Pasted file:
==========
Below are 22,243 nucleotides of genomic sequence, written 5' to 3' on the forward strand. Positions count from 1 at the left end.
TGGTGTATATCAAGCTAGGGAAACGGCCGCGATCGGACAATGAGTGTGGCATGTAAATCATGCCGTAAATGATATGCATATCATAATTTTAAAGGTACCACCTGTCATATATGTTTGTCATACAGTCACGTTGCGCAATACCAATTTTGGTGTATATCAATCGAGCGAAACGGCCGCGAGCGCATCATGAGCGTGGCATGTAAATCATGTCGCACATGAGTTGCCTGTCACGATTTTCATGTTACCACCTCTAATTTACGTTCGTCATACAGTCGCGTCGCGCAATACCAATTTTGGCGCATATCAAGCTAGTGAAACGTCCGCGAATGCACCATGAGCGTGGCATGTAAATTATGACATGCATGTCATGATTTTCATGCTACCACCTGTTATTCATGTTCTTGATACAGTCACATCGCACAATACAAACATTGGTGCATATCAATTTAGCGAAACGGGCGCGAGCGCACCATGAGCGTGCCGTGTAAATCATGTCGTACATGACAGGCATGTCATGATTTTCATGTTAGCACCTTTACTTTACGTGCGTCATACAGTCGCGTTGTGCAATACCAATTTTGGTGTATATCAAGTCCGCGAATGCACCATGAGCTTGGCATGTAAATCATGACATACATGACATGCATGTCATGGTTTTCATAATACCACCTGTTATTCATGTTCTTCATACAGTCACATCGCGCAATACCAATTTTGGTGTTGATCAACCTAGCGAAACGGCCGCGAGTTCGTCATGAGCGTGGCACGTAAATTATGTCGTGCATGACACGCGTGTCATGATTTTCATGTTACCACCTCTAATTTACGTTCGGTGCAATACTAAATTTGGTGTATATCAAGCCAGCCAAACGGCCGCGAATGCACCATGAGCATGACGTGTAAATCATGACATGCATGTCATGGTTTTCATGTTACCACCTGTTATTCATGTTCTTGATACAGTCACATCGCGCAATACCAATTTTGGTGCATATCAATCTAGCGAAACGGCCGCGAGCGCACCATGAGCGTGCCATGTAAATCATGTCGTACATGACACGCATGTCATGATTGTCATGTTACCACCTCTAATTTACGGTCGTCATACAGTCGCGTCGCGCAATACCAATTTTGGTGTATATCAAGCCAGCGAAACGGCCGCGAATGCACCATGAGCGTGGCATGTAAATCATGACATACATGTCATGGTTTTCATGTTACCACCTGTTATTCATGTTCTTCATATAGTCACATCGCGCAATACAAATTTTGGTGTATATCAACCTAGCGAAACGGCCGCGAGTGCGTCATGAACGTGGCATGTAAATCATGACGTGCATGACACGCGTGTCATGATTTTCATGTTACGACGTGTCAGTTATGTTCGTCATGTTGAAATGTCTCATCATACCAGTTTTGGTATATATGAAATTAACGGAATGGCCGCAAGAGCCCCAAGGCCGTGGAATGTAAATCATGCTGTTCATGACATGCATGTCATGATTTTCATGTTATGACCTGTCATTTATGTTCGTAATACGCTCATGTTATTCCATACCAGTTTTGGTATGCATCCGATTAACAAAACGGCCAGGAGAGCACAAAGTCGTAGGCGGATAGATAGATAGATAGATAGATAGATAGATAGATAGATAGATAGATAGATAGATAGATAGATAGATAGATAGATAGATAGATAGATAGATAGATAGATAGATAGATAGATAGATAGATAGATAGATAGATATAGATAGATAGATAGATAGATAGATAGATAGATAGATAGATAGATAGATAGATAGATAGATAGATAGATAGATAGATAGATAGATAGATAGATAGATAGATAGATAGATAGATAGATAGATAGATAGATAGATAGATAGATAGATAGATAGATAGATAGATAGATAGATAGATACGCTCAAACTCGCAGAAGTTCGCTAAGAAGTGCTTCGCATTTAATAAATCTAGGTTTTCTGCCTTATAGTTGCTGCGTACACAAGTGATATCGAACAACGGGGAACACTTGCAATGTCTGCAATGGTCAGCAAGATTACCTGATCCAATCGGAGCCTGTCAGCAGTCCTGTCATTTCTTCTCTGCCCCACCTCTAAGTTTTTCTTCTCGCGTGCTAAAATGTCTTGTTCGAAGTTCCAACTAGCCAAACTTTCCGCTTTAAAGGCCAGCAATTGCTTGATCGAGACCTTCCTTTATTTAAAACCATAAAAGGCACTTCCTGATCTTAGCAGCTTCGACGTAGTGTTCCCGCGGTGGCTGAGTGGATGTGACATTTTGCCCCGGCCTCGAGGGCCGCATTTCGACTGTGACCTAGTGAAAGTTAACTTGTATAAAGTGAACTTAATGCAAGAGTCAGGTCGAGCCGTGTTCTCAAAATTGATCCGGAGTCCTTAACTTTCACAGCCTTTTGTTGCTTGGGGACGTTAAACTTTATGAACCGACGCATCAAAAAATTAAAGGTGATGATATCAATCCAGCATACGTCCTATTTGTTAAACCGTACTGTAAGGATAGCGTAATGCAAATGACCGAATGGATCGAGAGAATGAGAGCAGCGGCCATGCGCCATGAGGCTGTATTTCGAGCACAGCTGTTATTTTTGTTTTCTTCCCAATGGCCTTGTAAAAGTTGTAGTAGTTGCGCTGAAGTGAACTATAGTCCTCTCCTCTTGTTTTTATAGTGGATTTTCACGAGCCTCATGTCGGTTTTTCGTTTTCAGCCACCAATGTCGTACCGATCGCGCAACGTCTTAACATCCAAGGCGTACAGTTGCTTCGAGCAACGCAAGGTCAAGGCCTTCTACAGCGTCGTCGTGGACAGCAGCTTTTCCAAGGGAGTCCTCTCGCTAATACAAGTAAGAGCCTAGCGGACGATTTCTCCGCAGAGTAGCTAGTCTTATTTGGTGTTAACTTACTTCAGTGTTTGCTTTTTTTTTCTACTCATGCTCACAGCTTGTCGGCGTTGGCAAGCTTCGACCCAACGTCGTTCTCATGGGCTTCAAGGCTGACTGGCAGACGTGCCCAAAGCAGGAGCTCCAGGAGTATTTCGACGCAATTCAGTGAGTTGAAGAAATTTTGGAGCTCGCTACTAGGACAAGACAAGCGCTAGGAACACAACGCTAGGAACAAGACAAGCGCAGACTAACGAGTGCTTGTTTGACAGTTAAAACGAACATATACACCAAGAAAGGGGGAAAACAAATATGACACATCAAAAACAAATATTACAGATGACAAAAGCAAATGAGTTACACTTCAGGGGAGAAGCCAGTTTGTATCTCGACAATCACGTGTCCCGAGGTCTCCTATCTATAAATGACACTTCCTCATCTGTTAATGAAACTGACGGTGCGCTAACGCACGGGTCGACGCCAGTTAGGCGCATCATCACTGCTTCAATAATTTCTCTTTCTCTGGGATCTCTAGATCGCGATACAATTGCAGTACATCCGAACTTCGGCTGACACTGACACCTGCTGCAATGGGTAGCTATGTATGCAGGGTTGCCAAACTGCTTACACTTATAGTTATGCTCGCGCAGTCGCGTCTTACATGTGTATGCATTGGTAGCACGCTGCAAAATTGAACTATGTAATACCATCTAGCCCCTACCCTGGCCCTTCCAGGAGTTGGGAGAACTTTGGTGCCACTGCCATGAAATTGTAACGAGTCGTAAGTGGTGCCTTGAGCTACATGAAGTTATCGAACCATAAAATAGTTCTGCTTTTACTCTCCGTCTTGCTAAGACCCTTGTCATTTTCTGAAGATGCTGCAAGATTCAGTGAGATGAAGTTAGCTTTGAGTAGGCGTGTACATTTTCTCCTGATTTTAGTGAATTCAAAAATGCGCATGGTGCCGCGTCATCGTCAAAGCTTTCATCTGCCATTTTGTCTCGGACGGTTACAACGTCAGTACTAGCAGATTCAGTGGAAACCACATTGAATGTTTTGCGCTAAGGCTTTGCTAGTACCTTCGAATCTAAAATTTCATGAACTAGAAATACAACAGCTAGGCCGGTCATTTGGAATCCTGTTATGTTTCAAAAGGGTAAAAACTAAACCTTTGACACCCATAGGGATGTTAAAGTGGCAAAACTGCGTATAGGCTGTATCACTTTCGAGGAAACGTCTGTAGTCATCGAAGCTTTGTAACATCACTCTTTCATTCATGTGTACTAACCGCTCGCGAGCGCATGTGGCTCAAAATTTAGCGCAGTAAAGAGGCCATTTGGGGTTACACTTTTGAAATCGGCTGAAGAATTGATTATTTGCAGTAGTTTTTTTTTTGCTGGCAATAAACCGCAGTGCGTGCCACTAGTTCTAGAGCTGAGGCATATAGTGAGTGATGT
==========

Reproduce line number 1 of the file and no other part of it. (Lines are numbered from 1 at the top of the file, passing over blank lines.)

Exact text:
Below are 22,243 nucleotides of genomic sequence, written 5' to 3' on the forward strand. Positions count from 1 at the left end.